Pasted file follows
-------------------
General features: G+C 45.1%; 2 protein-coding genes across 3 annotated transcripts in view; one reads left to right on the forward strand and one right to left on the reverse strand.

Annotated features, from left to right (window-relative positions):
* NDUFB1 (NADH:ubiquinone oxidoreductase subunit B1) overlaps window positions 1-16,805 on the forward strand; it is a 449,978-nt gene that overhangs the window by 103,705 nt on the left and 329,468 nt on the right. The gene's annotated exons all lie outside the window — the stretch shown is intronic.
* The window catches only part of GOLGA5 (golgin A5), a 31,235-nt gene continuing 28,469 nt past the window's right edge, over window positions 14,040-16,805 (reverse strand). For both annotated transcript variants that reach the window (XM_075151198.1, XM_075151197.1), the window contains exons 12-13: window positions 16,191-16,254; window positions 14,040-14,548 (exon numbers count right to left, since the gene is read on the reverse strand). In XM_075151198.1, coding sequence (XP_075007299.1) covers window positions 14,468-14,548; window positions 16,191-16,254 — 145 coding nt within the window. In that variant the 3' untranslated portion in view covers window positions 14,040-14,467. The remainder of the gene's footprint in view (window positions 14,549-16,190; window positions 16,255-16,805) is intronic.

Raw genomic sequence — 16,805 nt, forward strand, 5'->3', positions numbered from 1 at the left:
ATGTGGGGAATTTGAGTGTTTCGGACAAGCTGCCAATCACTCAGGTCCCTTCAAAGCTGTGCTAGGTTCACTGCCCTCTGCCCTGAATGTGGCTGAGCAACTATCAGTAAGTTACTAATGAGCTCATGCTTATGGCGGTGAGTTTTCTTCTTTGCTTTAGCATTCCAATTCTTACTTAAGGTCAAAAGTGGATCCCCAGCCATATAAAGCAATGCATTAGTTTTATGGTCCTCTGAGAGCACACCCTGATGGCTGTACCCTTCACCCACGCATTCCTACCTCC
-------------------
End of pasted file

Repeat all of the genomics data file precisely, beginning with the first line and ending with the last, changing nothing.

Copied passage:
General features: G+C 45.1%; 2 protein-coding genes across 3 annotated transcripts in view; one reads left to right on the forward strand and one right to left on the reverse strand.

Annotated features, from left to right (window-relative positions):
* NDUFB1 (NADH:ubiquinone oxidoreductase subunit B1) overlaps window positions 1-16,805 on the forward strand; it is a 449,978-nt gene that overhangs the window by 103,705 nt on the left and 329,468 nt on the right. The gene's annotated exons all lie outside the window — the stretch shown is intronic.
* The window catches only part of GOLGA5 (golgin A5), a 31,235-nt gene continuing 28,469 nt past the window's right edge, over window positions 14,040-16,805 (reverse strand). For both annotated transcript variants that reach the window (XM_075151198.1, XM_075151197.1), the window contains exons 12-13: window positions 16,191-16,254; window positions 14,040-14,548 (exon numbers count right to left, since the gene is read on the reverse strand). In XM_075151198.1, coding sequence (XP_075007299.1) covers window positions 14,468-14,548; window positions 16,191-16,254 — 145 coding nt within the window. In that variant the 3' untranslated portion in view covers window positions 14,040-14,467. The remainder of the gene's footprint in view (window positions 14,549-16,190; window positions 16,255-16,805) is intronic.

Raw genomic sequence — 16,805 nt, forward strand, 5'->3', positions numbered from 1 at the left:
ATGTGGGGAATTTGAGTGTTTCGGACAAGCTGCCAATCACTCAGGTCCCTTCAAAGCTGTGCTAGGTTCACTGCCCTCTGCCCTGAATGTGGCTGAGCAACTATCAGTAAGTTACTAATGAGCTCATGCTTATGGCGGTGAGTTTTCTTCTTTGCTTTAGCATTCCAATTCTTACTTAAGGTCAAAAGTGGATCCCCAGCCATATAAAGCAATGCATTAGTTTTATGGTCCTCTGAGAGCACACCCTGATGGCTGTACCCTTCACCCACGCATTCCTACCTCC